Margaret Mullane writes

Havering Fabians Meeting 24 April 2023

I can’t claim to have invented the above headline. That is a saying from my ward colleague, Phil, from Village Ward Dagenham. The language used around housing by the government and media can be confusing and often misleading. We need to reclaim and redefine the terms we use so it is clear what people need, versus what is really being offered.

I attended the Labour Party Conference this year in Liverpool. Andy Burnham, who I am a huge fan of, was discussing the “Levelling up Agenda”. Once again, within that conversation, the topic of “affordable rents” was raised. As I stated to the New Statesman at the time, if we are truly serious about levelling up, we need to take the term “affordable housing” off of the table. Having been a Councillor for thirteen years, and Jon Cruddas MP’s office manager for longer, I have watched this term used to justify locking out working people on lower wages from ever owning their own house.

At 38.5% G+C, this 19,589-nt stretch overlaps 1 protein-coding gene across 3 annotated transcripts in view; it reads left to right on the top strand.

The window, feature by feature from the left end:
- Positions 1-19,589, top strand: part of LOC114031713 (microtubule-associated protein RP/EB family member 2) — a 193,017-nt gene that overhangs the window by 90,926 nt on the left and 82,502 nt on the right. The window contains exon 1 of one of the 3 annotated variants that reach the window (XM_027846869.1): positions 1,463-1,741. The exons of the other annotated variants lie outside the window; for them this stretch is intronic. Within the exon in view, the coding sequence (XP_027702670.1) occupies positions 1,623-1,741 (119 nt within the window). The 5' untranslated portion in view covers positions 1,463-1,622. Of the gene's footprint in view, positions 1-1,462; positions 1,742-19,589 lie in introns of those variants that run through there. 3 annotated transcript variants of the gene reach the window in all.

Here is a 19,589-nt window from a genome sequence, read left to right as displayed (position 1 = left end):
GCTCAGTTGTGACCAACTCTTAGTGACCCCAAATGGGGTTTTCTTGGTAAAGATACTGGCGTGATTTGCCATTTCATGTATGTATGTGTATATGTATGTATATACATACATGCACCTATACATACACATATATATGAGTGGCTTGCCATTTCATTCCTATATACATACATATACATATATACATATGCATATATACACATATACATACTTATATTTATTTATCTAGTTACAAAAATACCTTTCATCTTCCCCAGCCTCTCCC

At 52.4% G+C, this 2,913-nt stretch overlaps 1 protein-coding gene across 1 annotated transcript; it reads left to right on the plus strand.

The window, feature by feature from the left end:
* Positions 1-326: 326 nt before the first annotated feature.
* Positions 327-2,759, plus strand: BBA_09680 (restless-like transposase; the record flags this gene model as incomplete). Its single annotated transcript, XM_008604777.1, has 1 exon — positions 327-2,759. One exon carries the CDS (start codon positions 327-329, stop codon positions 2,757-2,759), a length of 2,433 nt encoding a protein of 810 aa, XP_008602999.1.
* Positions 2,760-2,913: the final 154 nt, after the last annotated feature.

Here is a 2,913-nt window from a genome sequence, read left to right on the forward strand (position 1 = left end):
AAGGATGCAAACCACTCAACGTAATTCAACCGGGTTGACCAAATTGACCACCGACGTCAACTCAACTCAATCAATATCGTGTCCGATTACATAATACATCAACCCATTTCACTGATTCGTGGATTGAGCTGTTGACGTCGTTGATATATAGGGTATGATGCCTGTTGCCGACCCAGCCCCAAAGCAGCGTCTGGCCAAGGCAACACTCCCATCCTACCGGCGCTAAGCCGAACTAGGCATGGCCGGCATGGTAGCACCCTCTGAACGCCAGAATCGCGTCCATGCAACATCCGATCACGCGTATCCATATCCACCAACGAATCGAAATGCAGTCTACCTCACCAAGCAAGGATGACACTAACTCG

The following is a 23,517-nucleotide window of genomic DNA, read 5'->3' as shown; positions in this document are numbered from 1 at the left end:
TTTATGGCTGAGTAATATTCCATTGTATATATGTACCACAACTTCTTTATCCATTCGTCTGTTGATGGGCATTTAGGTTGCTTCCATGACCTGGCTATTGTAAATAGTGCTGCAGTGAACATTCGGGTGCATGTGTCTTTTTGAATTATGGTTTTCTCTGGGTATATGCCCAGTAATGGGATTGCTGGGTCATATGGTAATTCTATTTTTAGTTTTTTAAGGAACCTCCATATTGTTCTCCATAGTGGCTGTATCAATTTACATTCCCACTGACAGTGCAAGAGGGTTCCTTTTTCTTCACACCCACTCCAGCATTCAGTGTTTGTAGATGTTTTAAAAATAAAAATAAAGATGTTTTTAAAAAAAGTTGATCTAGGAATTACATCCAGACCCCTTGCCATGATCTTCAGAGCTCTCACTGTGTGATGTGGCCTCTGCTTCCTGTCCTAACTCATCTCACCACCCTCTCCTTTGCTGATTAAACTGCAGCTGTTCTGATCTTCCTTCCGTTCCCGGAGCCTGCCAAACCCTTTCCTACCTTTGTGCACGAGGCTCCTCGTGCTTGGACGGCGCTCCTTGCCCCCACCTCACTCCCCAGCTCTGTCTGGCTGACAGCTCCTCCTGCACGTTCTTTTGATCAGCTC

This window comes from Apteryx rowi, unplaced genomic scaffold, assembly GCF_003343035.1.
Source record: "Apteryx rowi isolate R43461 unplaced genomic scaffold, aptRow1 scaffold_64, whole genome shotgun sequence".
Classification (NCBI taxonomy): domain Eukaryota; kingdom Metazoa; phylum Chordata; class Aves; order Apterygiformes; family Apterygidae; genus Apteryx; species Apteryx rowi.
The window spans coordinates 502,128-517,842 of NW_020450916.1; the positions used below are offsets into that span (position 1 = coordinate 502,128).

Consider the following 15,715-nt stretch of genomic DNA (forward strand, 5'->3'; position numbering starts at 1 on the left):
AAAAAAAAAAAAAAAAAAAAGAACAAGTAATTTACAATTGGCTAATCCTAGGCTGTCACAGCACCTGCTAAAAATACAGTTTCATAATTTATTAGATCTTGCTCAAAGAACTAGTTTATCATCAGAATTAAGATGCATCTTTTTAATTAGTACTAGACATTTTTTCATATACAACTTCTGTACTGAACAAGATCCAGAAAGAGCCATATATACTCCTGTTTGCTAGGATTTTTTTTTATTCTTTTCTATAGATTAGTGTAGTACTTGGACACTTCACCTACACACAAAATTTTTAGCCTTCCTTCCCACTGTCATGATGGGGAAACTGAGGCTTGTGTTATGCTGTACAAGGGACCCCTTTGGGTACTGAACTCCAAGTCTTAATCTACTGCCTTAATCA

Affordable housing is defined as housing at least 20% below local market value. It sounds good in theory, but since 2013 we have gone from it costing 6.1x the average salary to buy the average house to 8.5x the average salary in 2023 – and many earn well below that £33,000 median wage. It is almost impossible to save up for a sufficient deposit and equally difficult to secure a mortgage for that amount, and these are national averages – the issue is obviously even worse in London. It means that working class people have been completely priced out of the system. The current situation is massively in favour of developers and landowners, and people in their communities are looking over their fences to new properties that they or their family members will never be able to own. I strongly believe that it doesn’t have to be like this.